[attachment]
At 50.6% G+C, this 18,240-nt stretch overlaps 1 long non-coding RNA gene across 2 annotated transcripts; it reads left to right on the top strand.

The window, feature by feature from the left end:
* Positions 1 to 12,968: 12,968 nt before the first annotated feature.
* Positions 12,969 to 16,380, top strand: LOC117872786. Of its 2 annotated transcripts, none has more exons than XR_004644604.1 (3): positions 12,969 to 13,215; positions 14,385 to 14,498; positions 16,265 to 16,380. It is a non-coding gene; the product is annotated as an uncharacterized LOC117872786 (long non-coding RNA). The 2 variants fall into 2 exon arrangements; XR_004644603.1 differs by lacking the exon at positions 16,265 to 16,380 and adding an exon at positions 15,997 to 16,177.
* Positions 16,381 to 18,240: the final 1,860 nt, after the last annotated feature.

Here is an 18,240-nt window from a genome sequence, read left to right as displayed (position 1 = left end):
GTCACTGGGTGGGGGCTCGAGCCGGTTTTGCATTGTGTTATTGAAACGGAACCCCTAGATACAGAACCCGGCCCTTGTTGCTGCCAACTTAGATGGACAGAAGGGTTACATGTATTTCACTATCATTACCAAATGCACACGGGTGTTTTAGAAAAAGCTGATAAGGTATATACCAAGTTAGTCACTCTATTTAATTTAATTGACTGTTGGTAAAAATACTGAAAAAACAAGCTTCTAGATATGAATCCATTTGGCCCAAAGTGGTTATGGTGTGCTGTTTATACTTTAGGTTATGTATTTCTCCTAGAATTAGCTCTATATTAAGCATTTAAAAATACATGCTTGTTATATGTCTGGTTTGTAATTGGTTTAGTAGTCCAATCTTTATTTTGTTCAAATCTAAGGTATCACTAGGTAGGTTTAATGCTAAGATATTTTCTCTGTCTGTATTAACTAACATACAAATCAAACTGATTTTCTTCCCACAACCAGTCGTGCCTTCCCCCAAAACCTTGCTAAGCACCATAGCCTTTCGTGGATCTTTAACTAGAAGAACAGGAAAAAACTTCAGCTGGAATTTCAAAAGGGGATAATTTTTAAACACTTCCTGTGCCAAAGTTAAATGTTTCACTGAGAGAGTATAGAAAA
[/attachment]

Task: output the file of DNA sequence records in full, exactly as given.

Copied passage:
At 50.6% G+C, this 18,240-nt stretch overlaps 1 long non-coding RNA gene across 2 annotated transcripts; it reads left to right on the top strand.

The window, feature by feature from the left end:
* Positions 1 to 12,968: 12,968 nt before the first annotated feature.
* Positions 12,969 to 16,380, top strand: LOC117872786. Of its 2 annotated transcripts, none has more exons than XR_004644604.1 (3): positions 12,969 to 13,215; positions 14,385 to 14,498; positions 16,265 to 16,380. It is a non-coding gene; the product is annotated as an uncharacterized LOC117872786 (long non-coding RNA). The 2 variants fall into 2 exon arrangements; XR_004644603.1 differs by lacking the exon at positions 16,265 to 16,380 and adding an exon at positions 15,997 to 16,177.
* Positions 16,381 to 18,240: the final 1,860 nt, after the last annotated feature.

Here is an 18,240-nt window from a genome sequence, read left to right as displayed (position 1 = left end):
GTCACTGGGTGGGGGCTCGAGCCGGTTTTGCATTGTGTTATTGAAACGGAACCCCTAGATACAGAACCCGGCCCTTGTTGCTGCCAACTTAGATGGACAGAAGGGTTACATGTATTTCACTATCATTACCAAATGCACACGGGTGTTTTAGAAAAAGCTGATAAGGTATATACCAAGTTAGTCACTCTATTTAATTTAATTGACTGTTGGTAAAAATACTGAAAAAACAAGCTTCTAGATATGAATCCATTTGGCCCAAAGTGGTTATGGTGTGCTGTTTATACTTTAGGTTATGTATTTCTCCTAGAATTAGCTCTATATTAAGCATTTAAAAATACATGCTTGTTATATGTCTGGTTTGTAATTGGTTTAGTAGTCCAATCTTTATTTTGTTCAAATCTAAGGTATCACTAGGTAGGTTTAATGCTAAGATATTTTCTCTGTCTGTATTAACTAACATACAAATCAAACTGATTTTCTTCCCACAACCAGTCGTGCCTTCCCCCAAAACCTTGCTAAGCACCATAGCCTTTCGTGGATCTTTAACTAGAAGAACAGGAAAAAACTTCAGCTGGAATTTCAAAAGGGGATAATTTTTAAACACTTCCTGTGCCAAAGTTAAATGTTTCACTGAGAGAGTATAGAAAA